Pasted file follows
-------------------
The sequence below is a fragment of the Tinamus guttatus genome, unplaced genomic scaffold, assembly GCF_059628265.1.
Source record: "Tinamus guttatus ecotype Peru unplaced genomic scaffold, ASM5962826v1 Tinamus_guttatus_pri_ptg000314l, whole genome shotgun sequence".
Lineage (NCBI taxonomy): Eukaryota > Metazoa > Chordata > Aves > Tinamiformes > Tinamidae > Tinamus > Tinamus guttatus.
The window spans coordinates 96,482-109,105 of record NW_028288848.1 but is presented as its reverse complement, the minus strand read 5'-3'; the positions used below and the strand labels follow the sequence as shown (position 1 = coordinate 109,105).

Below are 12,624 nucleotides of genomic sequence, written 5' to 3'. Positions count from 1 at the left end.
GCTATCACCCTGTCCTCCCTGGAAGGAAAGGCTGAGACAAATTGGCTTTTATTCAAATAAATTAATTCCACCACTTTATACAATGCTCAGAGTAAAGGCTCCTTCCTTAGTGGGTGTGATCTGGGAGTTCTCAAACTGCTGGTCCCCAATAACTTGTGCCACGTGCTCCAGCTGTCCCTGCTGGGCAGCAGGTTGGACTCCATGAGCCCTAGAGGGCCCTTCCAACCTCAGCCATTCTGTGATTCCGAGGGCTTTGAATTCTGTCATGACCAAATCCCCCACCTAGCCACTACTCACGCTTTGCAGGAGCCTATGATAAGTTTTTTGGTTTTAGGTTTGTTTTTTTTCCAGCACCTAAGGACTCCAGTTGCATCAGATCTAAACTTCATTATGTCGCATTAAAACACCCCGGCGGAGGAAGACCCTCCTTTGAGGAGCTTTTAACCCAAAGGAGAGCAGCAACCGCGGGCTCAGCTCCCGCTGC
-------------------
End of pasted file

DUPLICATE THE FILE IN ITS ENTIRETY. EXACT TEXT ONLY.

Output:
The sequence below is a fragment of the Tinamus guttatus genome, unplaced genomic scaffold, assembly GCF_059628265.1.
Source record: "Tinamus guttatus ecotype Peru unplaced genomic scaffold, ASM5962826v1 Tinamus_guttatus_pri_ptg000314l, whole genome shotgun sequence".
Lineage (NCBI taxonomy): Eukaryota > Metazoa > Chordata > Aves > Tinamiformes > Tinamidae > Tinamus > Tinamus guttatus.
The window spans coordinates 96,482-109,105 of record NW_028288848.1 but is presented as its reverse complement, the minus strand read 5'-3'; the positions used below and the strand labels follow the sequence as shown (position 1 = coordinate 109,105).

Below are 12,624 nucleotides of genomic sequence, written 5' to 3'. Positions count from 1 at the left end.
GCTATCACCCTGTCCTCCCTGGAAGGAAAGGCTGAGACAAATTGGCTTTTATTCAAATAAATTAATTCCACCACTTTATACAATGCTCAGAGTAAAGGCTCCTTCCTTAGTGGGTGTGATCTGGGAGTTCTCAAACTGCTGGTCCCCAATAACTTGTGCCACGTGCTCCAGCTGTCCCTGCTGGGCAGCAGGTTGGACTCCATGAGCCCTAGAGGGCCCTTCCAACCTCAGCCATTCTGTGATTCCGAGGGCTTTGAATTCTGTCATGACCAAATCCCCCACCTAGCCACTACTCACGCTTTGCAGGAGCCTATGATAAGTTTTTTGGTTTTAGGTTTGTTTTTTTTCCAGCACCTAAGGACTCCAGTTGCATCAGATCTAAACTTCATTATGTCGCATTAAAACACCCCGGCGGAGGAAGACCCTCCTTTGAGGAGCTTTTAACCCAAAGGAGAGCAGCAACCGCGGGCTCAGCTCCCGCTGC